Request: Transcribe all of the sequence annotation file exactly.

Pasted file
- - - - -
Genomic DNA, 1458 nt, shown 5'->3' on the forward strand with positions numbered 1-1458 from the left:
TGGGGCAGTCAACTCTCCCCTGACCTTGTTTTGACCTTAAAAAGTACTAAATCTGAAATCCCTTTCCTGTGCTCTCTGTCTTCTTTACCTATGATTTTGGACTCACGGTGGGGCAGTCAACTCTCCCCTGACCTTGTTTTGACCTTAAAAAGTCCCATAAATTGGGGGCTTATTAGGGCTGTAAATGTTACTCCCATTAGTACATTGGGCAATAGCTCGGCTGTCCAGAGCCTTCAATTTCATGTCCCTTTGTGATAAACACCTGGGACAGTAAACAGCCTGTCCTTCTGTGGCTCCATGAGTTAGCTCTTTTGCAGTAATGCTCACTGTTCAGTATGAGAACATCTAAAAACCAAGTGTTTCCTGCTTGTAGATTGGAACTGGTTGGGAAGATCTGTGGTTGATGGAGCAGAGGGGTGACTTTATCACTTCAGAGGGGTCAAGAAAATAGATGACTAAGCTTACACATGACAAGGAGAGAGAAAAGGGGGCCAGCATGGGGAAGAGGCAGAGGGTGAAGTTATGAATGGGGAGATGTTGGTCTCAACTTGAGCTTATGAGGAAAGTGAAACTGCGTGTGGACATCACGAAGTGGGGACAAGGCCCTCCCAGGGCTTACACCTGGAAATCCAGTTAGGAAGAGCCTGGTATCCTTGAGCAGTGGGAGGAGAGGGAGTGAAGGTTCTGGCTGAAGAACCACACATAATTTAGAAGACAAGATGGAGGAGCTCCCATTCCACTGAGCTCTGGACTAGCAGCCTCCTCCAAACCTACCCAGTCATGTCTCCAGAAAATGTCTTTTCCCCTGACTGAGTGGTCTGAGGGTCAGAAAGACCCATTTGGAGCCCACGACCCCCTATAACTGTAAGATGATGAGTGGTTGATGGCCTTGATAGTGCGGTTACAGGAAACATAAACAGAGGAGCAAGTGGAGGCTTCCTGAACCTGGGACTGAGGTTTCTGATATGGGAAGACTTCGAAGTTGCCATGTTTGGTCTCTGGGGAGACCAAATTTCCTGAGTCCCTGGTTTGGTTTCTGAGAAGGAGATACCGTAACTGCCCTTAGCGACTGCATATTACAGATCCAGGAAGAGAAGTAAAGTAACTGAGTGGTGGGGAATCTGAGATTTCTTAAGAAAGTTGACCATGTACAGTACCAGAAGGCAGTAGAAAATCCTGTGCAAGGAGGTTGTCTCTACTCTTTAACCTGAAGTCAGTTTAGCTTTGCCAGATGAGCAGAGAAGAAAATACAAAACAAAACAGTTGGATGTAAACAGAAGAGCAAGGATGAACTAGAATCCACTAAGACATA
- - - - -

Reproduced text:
Genomic DNA, 1458 nt, shown 5'->3' on the forward strand with positions numbered 1-1458 from the left:
TGGGGCAGTCAACTCTCCCCTGACCTTGTTTTGACCTTAAAAAGTACTAAATCTGAAATCCCTTTCCTGTGCTCTCTGTCTTCTTTACCTATGATTTTGGACTCACGGTGGGGCAGTCAACTCTCCCCTGACCTTGTTTTGACCTTAAAAAGTCCCATAAATTGGGGGCTTATTAGGGCTGTAAATGTTACTCCCATTAGTACATTGGGCAATAGCTCGGCTGTCCAGAGCCTTCAATTTCATGTCCCTTTGTGATAAACACCTGGGACAGTAAACAGCCTGTCCTTCTGTGGCTCCATGAGTTAGCTCTTTTGCAGTAATGCTCACTGTTCAGTATGAGAACATCTAAAAACCAAGTGTTTCCTGCTTGTAGATTGGAACTGGTTGGGAAGATCTGTGGTTGATGGAGCAGAGGGGTGACTTTATCACTTCAGAGGGGTCAAGAAAATAGATGACTAAGCTTACACATGACAAGGAGAGAGAAAAGGGGGCCAGCATGGGGAAGAGGCAGAGGGTGAAGTTATGAATGGGGAGATGTTGGTCTCAACTTGAGCTTATGAGGAAAGTGAAACTGCGTGTGGACATCACGAAGTGGGGACAAGGCCCTCCCAGGGCTTACACCTGGAAATCCAGTTAGGAAGAGCCTGGTATCCTTGAGCAGTGGGAGGAGAGGGAGTGAAGGTTCTGGCTGAAGAACCACACATAATTTAGAAGACAAGATGGAGGAGCTCCCATTCCACTGAGCTCTGGACTAGCAGCCTCCTCCAAACCTACCCAGTCATGTCTCCAGAAAATGTCTTTTCCCCTGACTGAGTGGTCTGAGGGTCAGAAAGACCCATTTGGAGCCCACGACCCCCTATAACTGTAAGATGATGAGTGGTTGATGGCCTTGATAGTGCGGTTACAGGAAACATAAACAGAGGAGCAAGTGGAGGCTTCCTGAACCTGGGACTGAGGTTTCTGATATGGGAAGACTTCGAAGTTGCCATGTTTGGTCTCTGGGGAGACCAAATTTCCTGAGTCCCTGGTTTGGTTTCTGAGAAGGAGATACCGTAACTGCCCTTAGCGACTGCATATTACAGATCCAGGAAGAGAAGTAAAGTAACTGAGTGGTGGGGAATCTGAGATTTCTTAAGAAAGTTGACCATGTACAGTACCAGAAGGCAGTAGAAAATCCTGTGCAAGGAGGTTGTCTCTACTCTTTAACCTGAAGTCAGTTTAGCTTTGCCAGATGAGCAGAGAAGAAAATACAAAACAAAACAGTTGGATGTAAACAGAAGAGCAAGGATGAACTAGAATCCACTAAGACATA